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The Yosemite Valley, and the Mammoth Trees and Geysers of California (c1870)


“Wonderful, indeed, are all His works,
Pleasant to know, and worthiest to be all
Had in remembrance always with delight;
But what created mind can comprehend
Their number, or the wisdom infinite
That brought them forth, but hid their causes deep?”


The reader must be pleased to suppose that he and we have returned to San Francisco, and are now intent upon a new expedition to the celebrated Geyser Springs of California.

We go by steamer to a place called Vallejo (25 miles),* lying very near the town of Benicia, famous for its production of the pugilistic hero, the “Benicia Boy.” Thence we take the cars up the Napa Valley, which in loveliness, though not in grandeur, may compete with the Yosemite. Its length is estimated at 30 miles, and its width at 5 miles. The hills on either side are of picturesque outline and most luxuriantly wooded, while the vale itself is a specimen of what cultivation can effect under a genial climate and upon a fruitful soil.

* At Vallejo, the tourist, if so inclined, may take the Napa Valley Railroad; or may drive, ride, or pedestrianize, as he feels inclined.

At the end of this enchanted garden we reach Callistoga, where we pass the night; and next morning, at six o’clock, we enter an open stage, and entrust ourselves to the care of the illustrious Californian “whip,” Friend Foss. On this occasion, he certainly displayed the utmost skill and coolness. He started with six horses at full gallop, and this gallop was kept up as long as the condition of the road would permit. As, on our approach to the Geysers, we ascended a mountain nearly 4000 feet high, the pace maintained was truly wonderful. At length, after a splendid drive through a fine country, we pulled up at Geyser Hotel; rested and refreshed ourselves; and pushed forward into the Geyser Canyon.

The traveller at first becomes aware of an extraordinary rush and roar, like the escape of steam from a hundred locomotive boilers. Next, his organ of smell is seriously titillated by a very strong stench of sulphur; and next he feels a remarkably uncomfortable degree of heat in the soil over which he laboriously limps.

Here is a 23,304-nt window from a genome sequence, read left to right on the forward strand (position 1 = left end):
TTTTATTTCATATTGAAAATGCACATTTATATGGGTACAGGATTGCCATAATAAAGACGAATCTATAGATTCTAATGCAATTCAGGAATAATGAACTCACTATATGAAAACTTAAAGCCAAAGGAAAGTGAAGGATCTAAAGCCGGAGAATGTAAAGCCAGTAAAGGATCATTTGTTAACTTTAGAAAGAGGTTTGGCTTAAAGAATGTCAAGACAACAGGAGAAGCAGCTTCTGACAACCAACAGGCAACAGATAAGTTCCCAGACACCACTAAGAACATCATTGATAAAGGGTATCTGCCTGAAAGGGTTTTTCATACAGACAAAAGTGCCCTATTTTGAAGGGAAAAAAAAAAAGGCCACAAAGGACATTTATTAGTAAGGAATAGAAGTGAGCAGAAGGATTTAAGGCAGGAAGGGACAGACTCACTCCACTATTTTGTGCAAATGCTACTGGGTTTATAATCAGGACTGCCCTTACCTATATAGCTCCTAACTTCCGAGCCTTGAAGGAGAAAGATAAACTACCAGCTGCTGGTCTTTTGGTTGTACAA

He now finds himself in front of a small boiling stream of alum; and at no great distance flows another of nitric acid, or it may be of Epsom salts, soda, sulphuric acid, or ammonia: for this canyon seems to be the great laboratory of Nature, where she keeps her inexhaustible supply of “chemicals.” A deep opening, marked by a column of steam and filled with a volume of liquid black as ink, is called the “Devil’s Inkstand.” Further on lies the “Witches’ Caldron,” a pool of 3 feet in diameter, but so deep that it has never been fathomed. Here you may enjoy the unromantic but useful experiment of boiling some eggs in three minutes. But the scene is scarcely fitted for it. The caldron is a well deep in the precipitous side of a mountain; and the liquid with which it is filled being black and sulphurous, it seems fit to reserve it for some more appropriate feat than boiling eggs!

There are upwards of a thousand jets of steam constantly escaping in this canyon, which—with its noises, its stenches, and its mists and its intense heat—may not unfairly be regarded as a ravine let loose, in some mysterious way, from the infernal regions.

To the left is the “Steamboat,” where, high above your head, springs the roaring, hissing steam, until every nerve in your body is jarred and net shivering. Another, sounding like the whirring machinery of a mill in motion, has very fitly been called the “Devil’s Grist-Mill.” The same ubiquitous personage has, at another part of the canyon, his “Tea-Kettle.” The “brew” is not one which mortals are likely to have a fancy for; and if you thrust your stick into it, it snarls and sputters like a huge cat when a strange dog enters her presence.

Singular to say, the brook which traverses the canyon is cool and clear at its source, and for some distance into the canyon; but as the numerous springs pour into it, its temperature rises, and its purity is sullied. It flows into the Pluton River.

The canyon is full of interesting features. For instance, a little way up, you can find out a deep and shadowy pool, which engulfs the united waters of the springs above it, and these, growing cool in their progress, while retaining their medicinal properties, the basin becomes a bath fit for a Ninon L’Enclos—in fact, for any beauty that ever was or will be memorable.

Keep in the same direction, and you will light upon “Proserpine’s Grotto,” where the beauty might attire and compose herself after her bath. It is surrounded by rugged rocks of the most fantastic outline, and by trees which entangle their branches no as to form a pleasant “contiguity of shade.” And through this shade many fanciful glimpses can be caught of the gorge as it narrows far away into an apparent fissure, and seems to terminate in the very blue of heaven; while waterfalls flash down the rugged sides, like sudden gleams of a silver wing.

Some people have said, exclaims our Hutchings indignantly, that Californian scenery is monotonous, that her mountains are all alike, and that her skies repeat each other from day to day! We can confidently assert that nothing; more signally false was ever said, for California is emphatically the “land of contrasts.” As for its skies, see them at dawn, at noon, and at eve, or when they are decorated with night’s glorious jewellery of worlds, and judge for yourself whether poet’s imagination ever conceived a spectacle more various, more splendid, and more magnificent!

Next: Lake TahoeContentsPrevious: Mammoth Trees

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Online Library: Title Author California Geology History Indians Muir Mountaineering Nature Management